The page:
The bombshell revelation that Michel Platini – and presumably Sepp Blatter too – faces a possible lifetime ban over “that” payment has crystallised the seriousness of what may or may not have actually been agreed between the pair all those years ago.
Until recently, it was generally assumed that the FIFA president and his would-be successor would be thrown out, pending appeal, for roughly between five and seven years if found guilty over the notorious SFr2 million fee that continues to make headline news as both fight for their very survival.
Blatter and Platini, from what we are told, allegedly breached four clauses of the ethics code covering mismanagement, conflict of interest, false accounting and non co-operation with or criticising the ethics committee.
Platini’s lawyers have cried foul, accusing ethics investigators of going way over the top in a concerted attempt to stop their client from fulfilling his ambition of taking over from Blatter next February. But now, far from the UEFA chief being unfairly victimised, it appears the charges against him are so strong that they could lead to sanctions which would potentially plunge him into the footballing wilderness and severely tarnish his reputation as one of the planet’s most cherished players of all time and one of the game’s most passionate administrators.
Lifetime bans are not recommended lightly. They invariably involve the ‘C’ word: corruption. So what is it we don’t yet know? What was it that Blatter and Platini, who vehemently deny any wrongdoing, may have plotted in secret that goes far beyond the routine consultancy work from 1999-2002 which both claim was entirely above board even though it was carried out several years before the sum was paid up?
Is there, after all, genuine evidence that the agreement was linked to Blatter’s 2011 re-election victory? The payment, just to recap, was made in February that year, a few months before Blatter won another term after running unopposed. Platini, remember, ruled out standing against the veteran Swiss saying he had loads more to do at UEFA. But could his resolve have been weakened knowing there was a big windfall to follow?
What if it is now deemed that the payment was not only for services rendered when Platini was Blatter’s special adviser but for helping to secure Blatter’s re-election? The Swiss attorney general was obviously suspicious. Otherwise investigators would surely not have swooped on FIFA headquarters just as Blatter was chairing an executive committee meeting in September.
Having apparently failed to register the agreed amount with FIFA’s accounts department, one aspect of the case reportedly being considered, is how Platini thought, since the contract was oral, he would receive his money several years down the road if Blatter was somehow either no longer in power – or possibly no longer alive.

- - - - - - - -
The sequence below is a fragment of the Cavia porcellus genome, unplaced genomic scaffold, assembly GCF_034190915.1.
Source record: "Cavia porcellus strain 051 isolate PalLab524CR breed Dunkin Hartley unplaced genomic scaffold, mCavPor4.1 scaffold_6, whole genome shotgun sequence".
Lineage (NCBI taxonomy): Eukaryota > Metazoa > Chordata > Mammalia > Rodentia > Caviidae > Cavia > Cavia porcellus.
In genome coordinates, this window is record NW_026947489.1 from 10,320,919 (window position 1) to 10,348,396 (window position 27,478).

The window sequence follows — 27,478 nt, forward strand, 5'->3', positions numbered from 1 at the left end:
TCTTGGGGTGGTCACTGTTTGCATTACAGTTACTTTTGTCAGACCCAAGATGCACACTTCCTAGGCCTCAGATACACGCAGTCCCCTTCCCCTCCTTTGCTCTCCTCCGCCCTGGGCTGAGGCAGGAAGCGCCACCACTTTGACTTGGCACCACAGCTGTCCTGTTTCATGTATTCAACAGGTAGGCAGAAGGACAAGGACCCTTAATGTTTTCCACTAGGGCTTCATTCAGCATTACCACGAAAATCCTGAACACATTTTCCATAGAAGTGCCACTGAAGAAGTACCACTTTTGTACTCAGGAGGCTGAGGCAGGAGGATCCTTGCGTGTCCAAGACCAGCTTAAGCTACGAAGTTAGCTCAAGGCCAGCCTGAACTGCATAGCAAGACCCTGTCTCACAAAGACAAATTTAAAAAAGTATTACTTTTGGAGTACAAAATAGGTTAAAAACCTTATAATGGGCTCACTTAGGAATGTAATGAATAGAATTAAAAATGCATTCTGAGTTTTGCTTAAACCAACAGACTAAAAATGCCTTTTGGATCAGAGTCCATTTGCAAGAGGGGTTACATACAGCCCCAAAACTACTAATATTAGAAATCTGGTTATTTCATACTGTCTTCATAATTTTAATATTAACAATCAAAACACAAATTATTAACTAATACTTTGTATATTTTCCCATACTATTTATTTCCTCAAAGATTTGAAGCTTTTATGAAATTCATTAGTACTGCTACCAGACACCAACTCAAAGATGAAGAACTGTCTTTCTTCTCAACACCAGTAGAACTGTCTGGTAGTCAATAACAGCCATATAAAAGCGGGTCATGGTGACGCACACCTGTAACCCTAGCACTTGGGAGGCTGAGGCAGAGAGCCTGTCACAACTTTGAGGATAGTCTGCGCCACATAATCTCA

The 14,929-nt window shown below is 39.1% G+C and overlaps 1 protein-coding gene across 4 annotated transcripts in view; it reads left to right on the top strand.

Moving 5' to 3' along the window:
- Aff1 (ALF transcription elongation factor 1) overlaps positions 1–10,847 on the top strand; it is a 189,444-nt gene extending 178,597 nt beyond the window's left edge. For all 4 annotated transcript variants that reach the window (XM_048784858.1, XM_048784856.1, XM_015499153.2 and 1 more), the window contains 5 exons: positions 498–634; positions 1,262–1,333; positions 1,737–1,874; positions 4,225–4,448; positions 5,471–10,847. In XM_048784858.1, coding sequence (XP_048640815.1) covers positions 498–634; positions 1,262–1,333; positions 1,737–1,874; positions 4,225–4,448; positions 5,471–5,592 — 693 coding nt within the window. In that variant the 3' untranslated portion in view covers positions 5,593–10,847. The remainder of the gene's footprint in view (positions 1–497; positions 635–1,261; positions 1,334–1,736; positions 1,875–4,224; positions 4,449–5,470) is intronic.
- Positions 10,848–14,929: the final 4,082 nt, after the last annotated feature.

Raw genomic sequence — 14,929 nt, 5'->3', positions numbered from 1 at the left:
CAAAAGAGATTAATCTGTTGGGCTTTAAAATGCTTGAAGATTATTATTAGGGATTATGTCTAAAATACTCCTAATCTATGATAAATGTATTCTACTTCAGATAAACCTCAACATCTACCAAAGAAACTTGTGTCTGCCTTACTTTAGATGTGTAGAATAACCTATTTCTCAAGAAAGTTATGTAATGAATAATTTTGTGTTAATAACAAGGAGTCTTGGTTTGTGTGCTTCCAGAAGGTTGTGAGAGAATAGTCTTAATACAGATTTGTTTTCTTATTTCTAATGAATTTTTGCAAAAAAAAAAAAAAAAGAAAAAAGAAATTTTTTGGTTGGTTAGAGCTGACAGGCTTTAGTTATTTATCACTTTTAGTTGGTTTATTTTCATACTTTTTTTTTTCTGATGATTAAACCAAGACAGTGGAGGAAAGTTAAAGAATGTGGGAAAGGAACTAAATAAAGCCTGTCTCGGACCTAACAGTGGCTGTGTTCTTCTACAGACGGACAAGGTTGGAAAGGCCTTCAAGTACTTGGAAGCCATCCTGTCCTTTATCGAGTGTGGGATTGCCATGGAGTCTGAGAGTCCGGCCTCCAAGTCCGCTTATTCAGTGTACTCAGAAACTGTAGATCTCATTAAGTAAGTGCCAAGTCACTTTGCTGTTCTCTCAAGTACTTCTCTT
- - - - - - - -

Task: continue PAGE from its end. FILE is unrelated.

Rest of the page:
We won’t have all the answers until FIFA’s German ethics judge Hans-Joachim Eckert announces his judgement some time before Christmas. Even then we may not be given too much detail. But it is no surprise that tongues are wagging aplenty in the respective hierarchies of FIFA and UEF.
Speaking of UEFA, little has been made so far of the complexities involved in electing a new president if Platini, who is apparently spending much of his current 90-day provisional suspension trying to lower his golf handicap, is banned for even longer. It is looking increasingly likely European football’s governing body will have to hold two congresses in quick succession.
Given that any appeal by Platini would probably not be concluded before mid-January at the earliest, given that FIFA’s own ballot is on February 26 and given that prospective UEFA presidential candidates must be given reasonable time to campaign, there is no way UEFA’s scheduled March congress could be turned into an electoral one.
That means organising another summit shortly afterwards, solely for the purposes of replacing Platini. Mindful of the fact that UEFA will need a president in place to hand over the trophy to the winners of next summer’s Euros, from what I understand late May or early June is looking like the optimum date for an election.
Who would contest it? Surely not the current stand-in, Angel Villar Llona, Spain’s FIFA vice-president who, after years of evading punishment while others around him were hit hard, was finally sanctioned earlier this month for failing to co-operate with the official investigation into the 2018 and 2022 World Cup bid process and whose anti-reformist stance is well known. Surely not Wolfgang Niersbach now that he has resigned from the German FA. And by all accounts, England’s David Gill isn’t interested in the job. Not yet anyway.
So who then? One familiar name being discussed were Platini’s dreams to be crushed is Michael van Praag. The Dutch FA boss may be 68 but there is strong support for the man who withdrew from last May’s FIFA presidential campaign because he didn’t have sufficient global support to run his own confederation instead.
The talk, according to insiders, is for the highly respected van Praag to do the job for three years (the remainder of Platini’s current term), then pass the mantle to someone younger. At this stage, it’s all ifs and buts but it seems a sound plan on paper.
Andrew Warshaw is chief correspondent of Insideworldfootball and was formerly Sports Editor of the European. Contact him at firstname.lastname@example.org